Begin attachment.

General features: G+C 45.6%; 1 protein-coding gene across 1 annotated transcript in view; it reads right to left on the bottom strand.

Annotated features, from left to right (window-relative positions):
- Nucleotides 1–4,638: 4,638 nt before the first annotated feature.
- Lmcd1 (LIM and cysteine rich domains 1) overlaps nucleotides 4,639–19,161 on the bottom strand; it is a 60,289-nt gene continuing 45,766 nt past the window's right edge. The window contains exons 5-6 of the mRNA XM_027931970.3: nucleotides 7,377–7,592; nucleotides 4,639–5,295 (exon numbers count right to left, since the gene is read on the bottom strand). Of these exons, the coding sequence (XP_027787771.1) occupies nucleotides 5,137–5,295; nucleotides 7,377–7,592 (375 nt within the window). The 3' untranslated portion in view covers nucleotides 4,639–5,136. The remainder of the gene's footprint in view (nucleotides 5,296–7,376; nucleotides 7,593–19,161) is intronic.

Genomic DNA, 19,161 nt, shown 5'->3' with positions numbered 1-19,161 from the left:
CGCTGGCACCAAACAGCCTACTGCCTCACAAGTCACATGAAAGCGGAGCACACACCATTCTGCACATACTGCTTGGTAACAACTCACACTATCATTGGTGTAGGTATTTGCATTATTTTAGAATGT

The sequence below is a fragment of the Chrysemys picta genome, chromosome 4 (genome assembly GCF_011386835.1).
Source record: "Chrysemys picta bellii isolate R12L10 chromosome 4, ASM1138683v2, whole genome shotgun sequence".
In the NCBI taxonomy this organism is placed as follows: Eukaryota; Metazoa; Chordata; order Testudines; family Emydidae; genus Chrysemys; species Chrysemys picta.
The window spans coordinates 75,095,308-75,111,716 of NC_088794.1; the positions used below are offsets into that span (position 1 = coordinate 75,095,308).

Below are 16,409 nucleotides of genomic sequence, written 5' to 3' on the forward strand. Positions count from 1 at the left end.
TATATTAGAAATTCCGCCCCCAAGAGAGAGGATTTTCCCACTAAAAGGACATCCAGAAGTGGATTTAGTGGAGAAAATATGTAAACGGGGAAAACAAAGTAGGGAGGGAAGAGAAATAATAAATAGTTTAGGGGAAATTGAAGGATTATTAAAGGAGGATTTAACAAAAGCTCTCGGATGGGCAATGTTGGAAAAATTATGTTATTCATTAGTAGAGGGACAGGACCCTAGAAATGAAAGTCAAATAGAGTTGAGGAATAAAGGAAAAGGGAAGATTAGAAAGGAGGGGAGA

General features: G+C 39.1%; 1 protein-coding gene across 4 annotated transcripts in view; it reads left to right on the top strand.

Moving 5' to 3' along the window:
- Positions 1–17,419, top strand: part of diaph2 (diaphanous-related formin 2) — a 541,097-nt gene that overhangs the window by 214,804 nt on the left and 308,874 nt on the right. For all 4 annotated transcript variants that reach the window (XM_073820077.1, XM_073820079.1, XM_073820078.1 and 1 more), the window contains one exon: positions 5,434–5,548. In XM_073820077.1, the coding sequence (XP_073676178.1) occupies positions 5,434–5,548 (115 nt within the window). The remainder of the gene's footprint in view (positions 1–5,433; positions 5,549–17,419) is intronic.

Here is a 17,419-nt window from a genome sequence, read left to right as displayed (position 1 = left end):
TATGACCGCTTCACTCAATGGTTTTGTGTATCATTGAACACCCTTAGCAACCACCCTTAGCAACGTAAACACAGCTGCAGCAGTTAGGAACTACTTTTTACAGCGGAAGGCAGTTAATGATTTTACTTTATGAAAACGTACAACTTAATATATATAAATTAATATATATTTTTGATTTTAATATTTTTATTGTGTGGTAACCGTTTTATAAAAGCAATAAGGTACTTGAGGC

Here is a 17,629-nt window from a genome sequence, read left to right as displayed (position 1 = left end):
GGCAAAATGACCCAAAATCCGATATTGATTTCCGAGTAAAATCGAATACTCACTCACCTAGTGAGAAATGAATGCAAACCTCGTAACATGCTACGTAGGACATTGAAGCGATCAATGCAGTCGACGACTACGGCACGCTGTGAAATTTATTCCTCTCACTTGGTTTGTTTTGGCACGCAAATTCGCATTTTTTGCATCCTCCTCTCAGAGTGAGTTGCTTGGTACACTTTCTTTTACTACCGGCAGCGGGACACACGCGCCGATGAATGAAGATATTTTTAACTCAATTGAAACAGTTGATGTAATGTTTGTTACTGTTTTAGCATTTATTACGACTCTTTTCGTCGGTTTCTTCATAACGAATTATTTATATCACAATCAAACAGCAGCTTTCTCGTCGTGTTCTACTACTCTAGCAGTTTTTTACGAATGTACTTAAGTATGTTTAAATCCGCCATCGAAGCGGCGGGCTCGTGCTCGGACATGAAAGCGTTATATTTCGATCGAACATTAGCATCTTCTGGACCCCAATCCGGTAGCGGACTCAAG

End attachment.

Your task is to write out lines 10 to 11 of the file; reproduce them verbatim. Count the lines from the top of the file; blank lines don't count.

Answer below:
The window spans coordinates 75,095,308-75,111,716 of NC_088794.1; the positions used below are offsets into that span (position 1 = coordinate 75,095,308).

Below are 16,409 nucleotides of genomic sequence, written 5' to 3' on the forward strand. Positions count from 1 at the left end.